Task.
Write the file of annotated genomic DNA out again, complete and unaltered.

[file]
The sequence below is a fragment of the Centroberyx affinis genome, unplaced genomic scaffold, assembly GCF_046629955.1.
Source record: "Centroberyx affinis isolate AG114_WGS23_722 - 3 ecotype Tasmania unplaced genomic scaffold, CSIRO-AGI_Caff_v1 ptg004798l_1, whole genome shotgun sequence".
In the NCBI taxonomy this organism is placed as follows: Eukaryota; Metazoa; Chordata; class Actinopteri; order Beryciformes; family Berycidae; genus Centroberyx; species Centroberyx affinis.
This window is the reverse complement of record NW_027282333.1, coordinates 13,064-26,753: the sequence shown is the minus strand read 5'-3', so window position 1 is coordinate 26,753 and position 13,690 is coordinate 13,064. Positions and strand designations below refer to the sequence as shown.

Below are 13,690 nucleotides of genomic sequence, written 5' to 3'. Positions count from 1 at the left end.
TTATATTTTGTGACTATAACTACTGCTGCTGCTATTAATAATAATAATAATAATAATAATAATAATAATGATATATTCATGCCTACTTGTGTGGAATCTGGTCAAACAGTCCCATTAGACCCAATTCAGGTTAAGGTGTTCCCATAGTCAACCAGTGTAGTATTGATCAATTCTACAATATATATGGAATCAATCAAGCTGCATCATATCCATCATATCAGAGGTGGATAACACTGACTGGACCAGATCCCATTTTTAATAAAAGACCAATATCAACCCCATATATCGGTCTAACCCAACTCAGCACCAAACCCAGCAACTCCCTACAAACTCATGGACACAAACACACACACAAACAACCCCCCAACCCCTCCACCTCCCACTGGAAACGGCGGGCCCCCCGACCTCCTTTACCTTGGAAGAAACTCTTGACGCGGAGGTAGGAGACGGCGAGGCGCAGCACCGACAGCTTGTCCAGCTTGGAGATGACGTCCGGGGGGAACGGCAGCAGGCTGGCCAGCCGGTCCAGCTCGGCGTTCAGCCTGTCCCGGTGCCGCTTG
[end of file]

The sequence below is a fragment of the Centroberyx affinis genome, unplaced genomic scaffold, assembly GCF_046629955.1.
Source record: "Centroberyx affinis isolate AG114_WGS23_722 - 3 ecotype Tasmania unplaced genomic scaffold, CSIRO-AGI_Caff_v1 ptg004798l_1, whole genome shotgun sequence".
In the NCBI taxonomy this organism is placed as follows: Eukaryota; Metazoa; Chordata; class Actinopteri; order Beryciformes; family Berycidae; genus Centroberyx; species Centroberyx affinis.
This window is the reverse complement of record NW_027282333.1, coordinates 13,064-26,753: the sequence shown is the minus strand read 5'-3', so window position 1 is coordinate 26,753 and position 13,690 is coordinate 13,064. Positions and strand designations below refer to the sequence as shown.

Below are 13,690 nucleotides of genomic sequence, written 5' to 3'. Positions count from 1 at the left end.
TTATATTTTGTGACTATAACTACTGCTGCTGCTATTAATAATAATAATAATAATAATAATAATAATAATGATATATTCATGCCTACTTGTGTGGAATCTGGTCAAACAGTCCCATTAGACCCAATTCAGGTTAAGGTGTTCCCATAGTCAACCAGTGTAGTATTGATCAATTCTACAATATATATGGAATCAATCAAGCTGCATCATATCCATCATATCAGAGGTGGATAACACTGACTGGACCAGATCCCATTTTTAATAAAAGACCAATATCAACCCCATATATCGGTCTAACCCAACTCAGCACCAAACCCAGCAACTCCCTACAAACTCATGGACACAAACACACACACAAACAACCCCCCAACCCCTCCACCTCCCACTGGAAACGGCGGGCCCCCCGACCTCCTTTACCTTGGAAGAAACTCTTGACGCGGAGGTAGGAGACGGCGAGGCGCAGCACCGACAGCTTGTCCAGCTTGGAGATGACGTCCGGGGGGAACGGCAGCAGGCTGGCCAGCCGGTCCAGCTCGGCGTTCAGCCTGTCCCGGTGCCGCTTG